‘No Way Up’ Review: Though It Needs More Bite, a Good Thriller Nevertheless

No Way Up is a survival thriller with a fun, shark-filled premise. Read on for our thoughts on why it is a good choice for fans of sharks, planes, and being trapped underwater.

Sophie McIntosh in No Way Up (2024)
Sophie McIntosh stars in No Way Up (2024).

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The shark attack movie is one of the most expansive subgenres of film. It seems that every single month there are new entries added to the ever-growing catalog of shark movies in existence. A few are great, many are good, and lots are just kind of there, floating around without much interest or originality.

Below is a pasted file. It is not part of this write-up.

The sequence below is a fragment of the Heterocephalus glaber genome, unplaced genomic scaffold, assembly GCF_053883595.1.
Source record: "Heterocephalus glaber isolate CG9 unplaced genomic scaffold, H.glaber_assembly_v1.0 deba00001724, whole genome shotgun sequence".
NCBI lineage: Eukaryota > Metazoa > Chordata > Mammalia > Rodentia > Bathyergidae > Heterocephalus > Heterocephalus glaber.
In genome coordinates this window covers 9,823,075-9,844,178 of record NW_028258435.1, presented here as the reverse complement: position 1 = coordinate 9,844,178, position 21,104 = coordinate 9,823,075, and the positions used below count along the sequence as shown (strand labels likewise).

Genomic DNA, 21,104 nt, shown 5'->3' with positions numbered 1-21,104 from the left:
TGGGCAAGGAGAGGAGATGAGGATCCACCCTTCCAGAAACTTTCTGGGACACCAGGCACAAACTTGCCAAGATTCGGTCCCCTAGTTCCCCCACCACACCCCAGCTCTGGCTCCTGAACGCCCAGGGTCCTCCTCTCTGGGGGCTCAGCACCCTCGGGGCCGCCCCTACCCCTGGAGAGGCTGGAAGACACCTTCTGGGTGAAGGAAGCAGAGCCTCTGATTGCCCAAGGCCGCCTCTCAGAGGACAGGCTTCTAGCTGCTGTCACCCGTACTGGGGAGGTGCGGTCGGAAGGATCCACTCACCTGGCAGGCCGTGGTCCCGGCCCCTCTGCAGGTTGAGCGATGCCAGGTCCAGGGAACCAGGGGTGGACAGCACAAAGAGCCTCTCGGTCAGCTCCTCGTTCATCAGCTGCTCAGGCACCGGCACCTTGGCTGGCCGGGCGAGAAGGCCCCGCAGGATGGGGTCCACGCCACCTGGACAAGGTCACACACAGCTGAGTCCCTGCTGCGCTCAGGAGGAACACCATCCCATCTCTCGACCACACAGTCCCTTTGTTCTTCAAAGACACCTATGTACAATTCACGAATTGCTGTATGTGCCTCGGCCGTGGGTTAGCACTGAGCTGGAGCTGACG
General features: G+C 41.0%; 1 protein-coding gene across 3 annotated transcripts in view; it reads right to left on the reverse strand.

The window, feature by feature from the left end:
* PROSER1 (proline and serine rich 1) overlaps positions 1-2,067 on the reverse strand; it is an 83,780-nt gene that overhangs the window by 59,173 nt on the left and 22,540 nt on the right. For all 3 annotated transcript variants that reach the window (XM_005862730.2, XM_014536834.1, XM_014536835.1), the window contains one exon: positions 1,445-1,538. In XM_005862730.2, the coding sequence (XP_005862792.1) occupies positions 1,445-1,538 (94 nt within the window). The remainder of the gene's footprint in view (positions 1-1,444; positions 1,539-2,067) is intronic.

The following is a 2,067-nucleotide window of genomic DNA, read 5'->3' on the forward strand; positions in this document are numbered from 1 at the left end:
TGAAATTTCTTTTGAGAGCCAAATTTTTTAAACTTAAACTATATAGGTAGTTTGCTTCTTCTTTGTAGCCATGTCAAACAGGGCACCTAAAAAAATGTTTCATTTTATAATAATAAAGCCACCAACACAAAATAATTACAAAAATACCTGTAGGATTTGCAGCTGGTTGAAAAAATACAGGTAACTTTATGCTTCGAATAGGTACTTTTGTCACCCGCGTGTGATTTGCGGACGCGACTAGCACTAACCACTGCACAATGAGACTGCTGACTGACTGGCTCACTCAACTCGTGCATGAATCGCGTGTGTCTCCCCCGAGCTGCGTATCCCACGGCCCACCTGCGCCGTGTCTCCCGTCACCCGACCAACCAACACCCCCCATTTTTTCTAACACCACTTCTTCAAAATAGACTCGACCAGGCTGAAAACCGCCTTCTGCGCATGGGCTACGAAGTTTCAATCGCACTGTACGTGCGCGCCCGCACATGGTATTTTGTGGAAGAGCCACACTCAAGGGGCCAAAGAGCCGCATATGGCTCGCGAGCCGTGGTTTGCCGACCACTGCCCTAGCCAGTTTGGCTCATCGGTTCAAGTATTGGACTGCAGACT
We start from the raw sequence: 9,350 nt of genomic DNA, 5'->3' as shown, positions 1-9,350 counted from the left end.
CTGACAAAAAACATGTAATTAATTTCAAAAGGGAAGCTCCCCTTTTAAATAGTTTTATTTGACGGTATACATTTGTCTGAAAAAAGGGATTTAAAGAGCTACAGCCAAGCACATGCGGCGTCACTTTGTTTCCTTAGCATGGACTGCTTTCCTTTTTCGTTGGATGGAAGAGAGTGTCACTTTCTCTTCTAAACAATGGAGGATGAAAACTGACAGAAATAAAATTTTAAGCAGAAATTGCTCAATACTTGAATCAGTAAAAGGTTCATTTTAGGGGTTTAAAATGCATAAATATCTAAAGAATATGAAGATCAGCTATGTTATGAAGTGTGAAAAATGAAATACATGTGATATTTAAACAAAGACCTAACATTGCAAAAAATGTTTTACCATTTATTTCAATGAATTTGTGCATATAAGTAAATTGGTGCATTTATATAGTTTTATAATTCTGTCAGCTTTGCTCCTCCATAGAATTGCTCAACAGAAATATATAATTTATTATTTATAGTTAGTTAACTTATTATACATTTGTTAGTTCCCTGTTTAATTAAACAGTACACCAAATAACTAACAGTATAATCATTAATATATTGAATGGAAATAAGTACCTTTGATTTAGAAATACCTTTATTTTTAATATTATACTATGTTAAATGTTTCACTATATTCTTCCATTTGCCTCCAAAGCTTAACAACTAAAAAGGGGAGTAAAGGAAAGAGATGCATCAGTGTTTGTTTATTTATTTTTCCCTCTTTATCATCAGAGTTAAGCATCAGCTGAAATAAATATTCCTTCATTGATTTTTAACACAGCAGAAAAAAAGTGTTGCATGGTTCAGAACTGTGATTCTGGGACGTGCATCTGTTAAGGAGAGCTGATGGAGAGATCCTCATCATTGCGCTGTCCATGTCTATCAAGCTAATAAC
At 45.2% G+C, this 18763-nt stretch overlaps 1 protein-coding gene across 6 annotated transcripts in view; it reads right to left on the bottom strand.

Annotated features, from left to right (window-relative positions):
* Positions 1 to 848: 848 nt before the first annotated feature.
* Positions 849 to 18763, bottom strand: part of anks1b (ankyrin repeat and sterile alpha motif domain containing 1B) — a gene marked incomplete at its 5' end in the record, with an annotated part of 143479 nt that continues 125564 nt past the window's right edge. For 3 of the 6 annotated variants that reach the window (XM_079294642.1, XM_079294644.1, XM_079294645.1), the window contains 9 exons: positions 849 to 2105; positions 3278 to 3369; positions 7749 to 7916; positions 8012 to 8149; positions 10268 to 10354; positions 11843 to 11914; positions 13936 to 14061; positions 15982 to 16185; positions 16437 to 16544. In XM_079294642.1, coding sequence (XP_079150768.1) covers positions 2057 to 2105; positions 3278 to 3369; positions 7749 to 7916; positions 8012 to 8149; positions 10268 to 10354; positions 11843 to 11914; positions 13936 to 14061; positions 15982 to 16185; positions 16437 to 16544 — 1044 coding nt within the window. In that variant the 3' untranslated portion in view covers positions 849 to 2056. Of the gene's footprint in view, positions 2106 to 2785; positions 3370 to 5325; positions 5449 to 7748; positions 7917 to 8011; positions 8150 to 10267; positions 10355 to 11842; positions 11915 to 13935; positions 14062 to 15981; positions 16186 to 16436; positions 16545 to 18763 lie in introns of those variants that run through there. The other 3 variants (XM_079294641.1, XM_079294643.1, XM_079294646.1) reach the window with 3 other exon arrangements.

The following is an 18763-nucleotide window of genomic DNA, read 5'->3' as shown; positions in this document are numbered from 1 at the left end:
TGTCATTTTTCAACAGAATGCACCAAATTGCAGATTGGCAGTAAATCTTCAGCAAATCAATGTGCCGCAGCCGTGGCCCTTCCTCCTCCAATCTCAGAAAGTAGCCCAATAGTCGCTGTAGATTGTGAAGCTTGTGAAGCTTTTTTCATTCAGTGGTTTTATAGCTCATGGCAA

Released on VOD in the United States on February 16th, 2024, No Way Up is somewhere in the middle of the shiver of shark movies. It is essentially a mashup of other disaster/survival/animal-attack movies. It’s like 47 Meters Down (2017) meets Snakes on a Plane (2006), but the snakes are sharks. Despite being unbelievable in many ways, No Way Up is still a modestly entertaining thriller thanks to its ridiculous setting.

What is No Way Up About?

Ava swims down the aisle of a partially flooded airplane in No Way Up (2024).
The setting in a water-filled airplane is sure to touch on some viewers’ fear of both air and water.